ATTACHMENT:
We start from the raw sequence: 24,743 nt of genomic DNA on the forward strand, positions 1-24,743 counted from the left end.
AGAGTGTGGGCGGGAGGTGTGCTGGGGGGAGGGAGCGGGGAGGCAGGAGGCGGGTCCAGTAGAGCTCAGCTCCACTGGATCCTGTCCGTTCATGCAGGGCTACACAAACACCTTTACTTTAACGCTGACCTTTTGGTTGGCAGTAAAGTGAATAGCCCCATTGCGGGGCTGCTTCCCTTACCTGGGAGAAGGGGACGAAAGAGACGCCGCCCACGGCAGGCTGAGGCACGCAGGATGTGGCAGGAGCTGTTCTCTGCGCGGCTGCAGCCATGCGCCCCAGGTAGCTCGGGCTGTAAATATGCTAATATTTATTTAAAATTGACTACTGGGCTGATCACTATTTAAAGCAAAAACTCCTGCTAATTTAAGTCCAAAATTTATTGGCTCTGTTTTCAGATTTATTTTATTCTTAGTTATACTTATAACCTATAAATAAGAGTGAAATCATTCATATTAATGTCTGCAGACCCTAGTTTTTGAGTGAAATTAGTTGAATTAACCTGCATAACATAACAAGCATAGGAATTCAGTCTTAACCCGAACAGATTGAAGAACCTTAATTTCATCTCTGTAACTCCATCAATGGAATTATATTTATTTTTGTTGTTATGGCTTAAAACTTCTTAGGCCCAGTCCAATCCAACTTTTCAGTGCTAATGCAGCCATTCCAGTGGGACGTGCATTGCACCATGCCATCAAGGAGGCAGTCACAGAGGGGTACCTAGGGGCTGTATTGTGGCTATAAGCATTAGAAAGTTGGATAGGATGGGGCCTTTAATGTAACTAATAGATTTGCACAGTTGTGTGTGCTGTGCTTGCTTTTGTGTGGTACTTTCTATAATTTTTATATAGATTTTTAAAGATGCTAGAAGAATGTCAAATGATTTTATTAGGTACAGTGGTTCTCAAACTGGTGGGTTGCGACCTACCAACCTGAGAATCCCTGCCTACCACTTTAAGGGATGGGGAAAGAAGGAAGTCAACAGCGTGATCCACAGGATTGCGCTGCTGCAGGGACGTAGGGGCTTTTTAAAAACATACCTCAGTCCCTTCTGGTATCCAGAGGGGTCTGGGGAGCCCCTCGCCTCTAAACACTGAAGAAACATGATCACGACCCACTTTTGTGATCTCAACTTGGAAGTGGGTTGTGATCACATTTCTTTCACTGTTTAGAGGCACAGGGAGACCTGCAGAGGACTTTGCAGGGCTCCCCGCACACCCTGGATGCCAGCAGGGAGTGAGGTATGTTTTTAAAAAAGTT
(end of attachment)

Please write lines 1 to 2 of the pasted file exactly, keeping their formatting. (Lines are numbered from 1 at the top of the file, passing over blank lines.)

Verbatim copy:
We start from the raw sequence: 24,743 nt of genomic DNA on the forward strand, positions 1-24,743 counted from the left end.
AGAGTGTGGGCGGGAGGTGTGCTGGGGGGAGGGAGCGGGGAGGCAGGAGGCGGGTCCAGTAGAGCTCAGCTCCACTGGATCCTGTCCGTTCATGCAGGGCTACACAAACACCTTTACTTTAACGCTGACCTTTTGGTTGGCAGTAAAGTGAATAGCCCCATTGCGGGGCTGCTTCCCTTACCTGGGAGAAGGGGACGAAAGAGACGCCGCCCACGGCAGGCTGAGGCACGCAGGATGTGGCAGGAGCTGTTCTCTGCGCGGCTGCAGCCATGCGCCCCAGGTAGCTCGGGCTGTAAATATGCTAATATTTATTTAAAATTGACTACTGGGCTGATCACTATTTAAAGCAAAAACTCCTGCTAATTTAAGTCCAAAATTTATTGGCTCTGTTTTCAGATTTATTTTATTCTTAGTTATACTTATAACCTATAAATAAGAGTGAAATCATTCATATTAATGTCTGCAGACCCTAGTTTTTGAGTGAAATTAGTTGAATTAACCTGCATAACATAACAAGCATAGGAATTCAGTCTTAACCCGAACAGATTGAAGAACCTTAATTTCATCTCTGTAACTCCATCAATGGAATTATATTTATTTTTGTTGTTATGGCTTAAAACTTCTTAGGCCCAGTCCAATCCAACTTTTCAGTGCTAATGCAGCCATTCCAGTGGGACGTGCATTGCACCATGCCATCAAGGAGGCAGTCACAGAGGGGTACCTAGGGGCTGTATTGTGGCTATAAGCATTAGAAAGTTGGATAGGATGGGGCCTTTAATGTAACTAATAGATTTGCACAGTTGTGTGTGCTGTGCTTGCTTTTGTGTGGTACTTTCTATAATTTTTATATAGATTTTTAAAGATGCTAGAAGAATGTCAAATGATTTTATTAGGTACAGTGGTTCTCAAACTGGTGGGTTGCGACCTACCAACCTGAGAATCCCTGCCTACCACTTTAAGGGATGGGGAAAGAAGGAAGTCAACAGCGTGATCCACAGGATTGCGCTGCTGCAGGGACGTAGGGGCTTTTTAAAAACATACCTCAGTCCCTTCTGGTATCCAGAGGGGTCTGGGGAGCCCCTCGCCTCTAAACACTGAAGAAACATGATCACGACCCACTTTTGTGATCTCAACTTGGAAGTGGGTTGTGATCACATTTCTTTCACTGTTTAGAGGCACAGGGAGACCTGCAGAGGACTTTGCAGGGCTCCCCGCACACCCTGGATGCCAGCAGGGAGTGAGGTATGTTTTTAAAAAAGTT